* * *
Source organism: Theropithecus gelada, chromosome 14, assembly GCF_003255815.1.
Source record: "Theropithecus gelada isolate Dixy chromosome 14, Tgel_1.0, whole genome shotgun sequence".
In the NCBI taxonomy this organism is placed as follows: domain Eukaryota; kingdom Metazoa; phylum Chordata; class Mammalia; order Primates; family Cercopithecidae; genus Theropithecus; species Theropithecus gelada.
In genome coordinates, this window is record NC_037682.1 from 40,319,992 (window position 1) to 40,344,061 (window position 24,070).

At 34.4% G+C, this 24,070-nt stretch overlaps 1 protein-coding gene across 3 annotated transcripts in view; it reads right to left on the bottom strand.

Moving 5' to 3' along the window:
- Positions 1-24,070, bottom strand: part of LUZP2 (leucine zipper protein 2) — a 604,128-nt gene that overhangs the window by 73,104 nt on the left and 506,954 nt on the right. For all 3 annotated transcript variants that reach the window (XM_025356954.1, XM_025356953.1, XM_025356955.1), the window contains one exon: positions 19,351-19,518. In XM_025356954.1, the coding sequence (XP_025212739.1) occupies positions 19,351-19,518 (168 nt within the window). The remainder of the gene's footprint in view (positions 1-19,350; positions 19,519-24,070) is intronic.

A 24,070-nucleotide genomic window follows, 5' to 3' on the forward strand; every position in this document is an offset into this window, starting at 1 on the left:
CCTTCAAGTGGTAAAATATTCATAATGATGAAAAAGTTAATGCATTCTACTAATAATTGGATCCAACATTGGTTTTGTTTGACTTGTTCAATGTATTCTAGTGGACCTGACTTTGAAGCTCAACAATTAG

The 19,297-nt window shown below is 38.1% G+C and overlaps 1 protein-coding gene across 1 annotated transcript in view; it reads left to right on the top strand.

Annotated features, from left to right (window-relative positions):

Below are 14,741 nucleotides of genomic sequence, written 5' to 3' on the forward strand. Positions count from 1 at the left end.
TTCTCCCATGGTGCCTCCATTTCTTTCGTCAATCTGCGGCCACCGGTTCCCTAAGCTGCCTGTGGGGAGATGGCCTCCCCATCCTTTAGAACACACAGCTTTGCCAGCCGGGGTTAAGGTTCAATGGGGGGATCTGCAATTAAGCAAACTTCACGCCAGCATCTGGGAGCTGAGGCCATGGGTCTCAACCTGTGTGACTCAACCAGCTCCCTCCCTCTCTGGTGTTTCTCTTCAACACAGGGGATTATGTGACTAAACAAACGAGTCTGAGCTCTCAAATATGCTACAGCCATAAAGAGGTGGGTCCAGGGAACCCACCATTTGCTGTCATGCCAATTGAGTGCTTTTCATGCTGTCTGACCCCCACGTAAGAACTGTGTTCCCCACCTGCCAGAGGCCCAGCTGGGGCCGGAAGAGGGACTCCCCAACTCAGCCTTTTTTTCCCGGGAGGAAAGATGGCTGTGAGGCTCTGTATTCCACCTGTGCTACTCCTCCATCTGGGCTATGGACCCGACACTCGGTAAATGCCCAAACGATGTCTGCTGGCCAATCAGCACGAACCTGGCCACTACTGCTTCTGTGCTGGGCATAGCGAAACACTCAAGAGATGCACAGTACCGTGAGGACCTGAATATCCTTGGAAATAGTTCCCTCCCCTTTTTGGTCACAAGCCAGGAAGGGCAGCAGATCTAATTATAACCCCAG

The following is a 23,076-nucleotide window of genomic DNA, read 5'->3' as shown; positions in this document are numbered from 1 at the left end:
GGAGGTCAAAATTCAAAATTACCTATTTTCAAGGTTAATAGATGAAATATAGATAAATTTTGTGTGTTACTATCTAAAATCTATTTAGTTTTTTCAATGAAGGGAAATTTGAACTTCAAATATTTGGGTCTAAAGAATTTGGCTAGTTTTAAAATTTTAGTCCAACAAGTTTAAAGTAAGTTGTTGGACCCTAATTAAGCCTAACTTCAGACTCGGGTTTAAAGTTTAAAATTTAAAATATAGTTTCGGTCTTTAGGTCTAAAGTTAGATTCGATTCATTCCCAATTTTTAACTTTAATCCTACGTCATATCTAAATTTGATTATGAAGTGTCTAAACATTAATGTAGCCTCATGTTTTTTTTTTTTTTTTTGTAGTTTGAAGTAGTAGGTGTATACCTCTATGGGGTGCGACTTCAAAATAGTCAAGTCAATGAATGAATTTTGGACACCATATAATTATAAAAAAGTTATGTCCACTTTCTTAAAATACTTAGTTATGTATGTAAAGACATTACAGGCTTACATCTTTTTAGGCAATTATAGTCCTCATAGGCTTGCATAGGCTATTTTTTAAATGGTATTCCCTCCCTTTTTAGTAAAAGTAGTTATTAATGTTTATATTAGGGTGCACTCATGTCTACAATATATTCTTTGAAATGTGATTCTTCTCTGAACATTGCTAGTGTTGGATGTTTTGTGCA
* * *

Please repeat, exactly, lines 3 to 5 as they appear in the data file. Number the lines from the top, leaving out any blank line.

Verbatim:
In the NCBI taxonomy this organism is placed as follows: domain Eukaryota; kingdom Metazoa; phylum Chordata; class Mammalia; order Primates; family Cercopithecidae; genus Theropithecus; species Theropithecus gelada.
In genome coordinates, this window is record NC_037682.1 from 40,319,992 (window position 1) to 40,344,061 (window position 24,070).

At 34.4% G+C, this 24,070-nt stretch overlaps 1 protein-coding gene across 3 annotated transcripts in view; it reads right to left on the bottom strand.